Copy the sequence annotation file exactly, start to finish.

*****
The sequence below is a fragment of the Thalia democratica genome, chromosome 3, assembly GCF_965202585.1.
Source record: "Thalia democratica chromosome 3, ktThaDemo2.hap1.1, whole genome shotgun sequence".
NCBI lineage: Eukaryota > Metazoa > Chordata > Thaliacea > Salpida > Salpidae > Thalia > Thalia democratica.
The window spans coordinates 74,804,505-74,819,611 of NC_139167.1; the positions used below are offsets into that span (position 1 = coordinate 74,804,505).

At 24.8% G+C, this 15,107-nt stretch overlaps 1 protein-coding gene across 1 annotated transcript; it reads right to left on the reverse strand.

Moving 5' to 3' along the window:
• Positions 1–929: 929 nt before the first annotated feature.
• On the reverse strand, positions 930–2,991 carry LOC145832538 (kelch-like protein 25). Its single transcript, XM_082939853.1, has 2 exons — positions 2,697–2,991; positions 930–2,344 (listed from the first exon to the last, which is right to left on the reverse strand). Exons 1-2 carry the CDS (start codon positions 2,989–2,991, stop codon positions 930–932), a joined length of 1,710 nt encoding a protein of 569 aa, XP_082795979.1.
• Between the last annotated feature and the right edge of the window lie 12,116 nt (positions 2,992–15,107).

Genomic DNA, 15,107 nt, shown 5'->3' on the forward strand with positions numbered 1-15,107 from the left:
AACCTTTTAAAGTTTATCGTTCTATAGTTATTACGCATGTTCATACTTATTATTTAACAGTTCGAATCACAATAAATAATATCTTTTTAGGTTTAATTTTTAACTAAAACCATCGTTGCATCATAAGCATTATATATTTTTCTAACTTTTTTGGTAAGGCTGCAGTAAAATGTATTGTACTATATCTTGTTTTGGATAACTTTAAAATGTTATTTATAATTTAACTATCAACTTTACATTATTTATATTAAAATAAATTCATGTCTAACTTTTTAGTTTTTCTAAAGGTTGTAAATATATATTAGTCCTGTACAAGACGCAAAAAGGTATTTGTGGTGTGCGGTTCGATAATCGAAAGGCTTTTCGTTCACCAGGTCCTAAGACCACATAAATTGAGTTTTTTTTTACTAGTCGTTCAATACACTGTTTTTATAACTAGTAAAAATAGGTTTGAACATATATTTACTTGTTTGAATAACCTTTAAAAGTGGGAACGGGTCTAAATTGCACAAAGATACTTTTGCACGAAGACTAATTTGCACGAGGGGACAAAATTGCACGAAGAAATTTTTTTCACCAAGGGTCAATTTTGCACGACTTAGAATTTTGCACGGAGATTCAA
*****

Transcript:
The sequence below is a fragment of the Thalia democratica genome, chromosome 3, assembly GCF_965202585.1.
Source record: "Thalia democratica chromosome 3, ktThaDemo2.hap1.1, whole genome shotgun sequence".
NCBI lineage: Eukaryota > Metazoa > Chordata > Thaliacea > Salpida > Salpidae > Thalia > Thalia democratica.
The window spans coordinates 74,804,505-74,819,611 of NC_139167.1; the positions used below are offsets into that span (position 1 = coordinate 74,804,505).

At 24.8% G+C, this 15,107-nt stretch overlaps 1 protein-coding gene across 1 annotated transcript; it reads right to left on the reverse strand.

Moving 5' to 3' along the window:
• Positions 1–929: 929 nt before the first annotated feature.
• On the reverse strand, positions 930–2,991 carry LOC145832538 (kelch-like protein 25). Its single transcript, XM_082939853.1, has 2 exons — positions 2,697–2,991; positions 930–2,344 (listed from the first exon to the last, which is right to left on the reverse strand). Exons 1-2 carry the CDS (start codon positions 2,989–2,991, stop codon positions 930–932), a joined length of 1,710 nt encoding a protein of 569 aa, XP_082795979.1.
• Between the last annotated feature and the right edge of the window lie 12,116 nt (positions 2,992–15,107).

Genomic DNA, 15,107 nt, shown 5'->3' on the forward strand with positions numbered 1-15,107 from the left:
AACCTTTTAAAGTTTATCGTTCTATAGTTATTACGCATGTTCATACTTATTATTTAACAGTTCGAATCACAATAAATAATATCTTTTTAGGTTTAATTTTTAACTAAAACCATCGTTGCATCATAAGCATTATATATTTTTCTAACTTTTTTGGTAAGGCTGCAGTAAAATGTATTGTACTATATCTTGTTTTGGATAACTTTAAAATGTTATTTATAATTTAACTATCAACTTTACATTATTTATATTAAAATAAATTCATGTCTAACTTTTTAGTTTTTCTAAAGGTTGTAAATATATATTAGTCCTGTACAAGACGCAAAAAGGTATTTGTGGTGTGCGGTTCGATAATCGAAAGGCTTTTCGTTCACCAGGTCCTAAGACCACATAAATTGAGTTTTTTTTTACTAGTCGTTCAATACACTGTTTTTATAACTAGTAAAAATAGGTTTGAACATATATTTACTTGTTTGAATAACCTTTAAAAGTGGGAACGGGTCTAAATTGCACAAAGATACTTTTGCACGAAGACTAATTTGCACGAGGGGACAAAATTGCACGAAGAAATTTTTTTCACCAAGGGTCAATTTTGCACGACTTAGAATTTTGCACGGAGATTCAA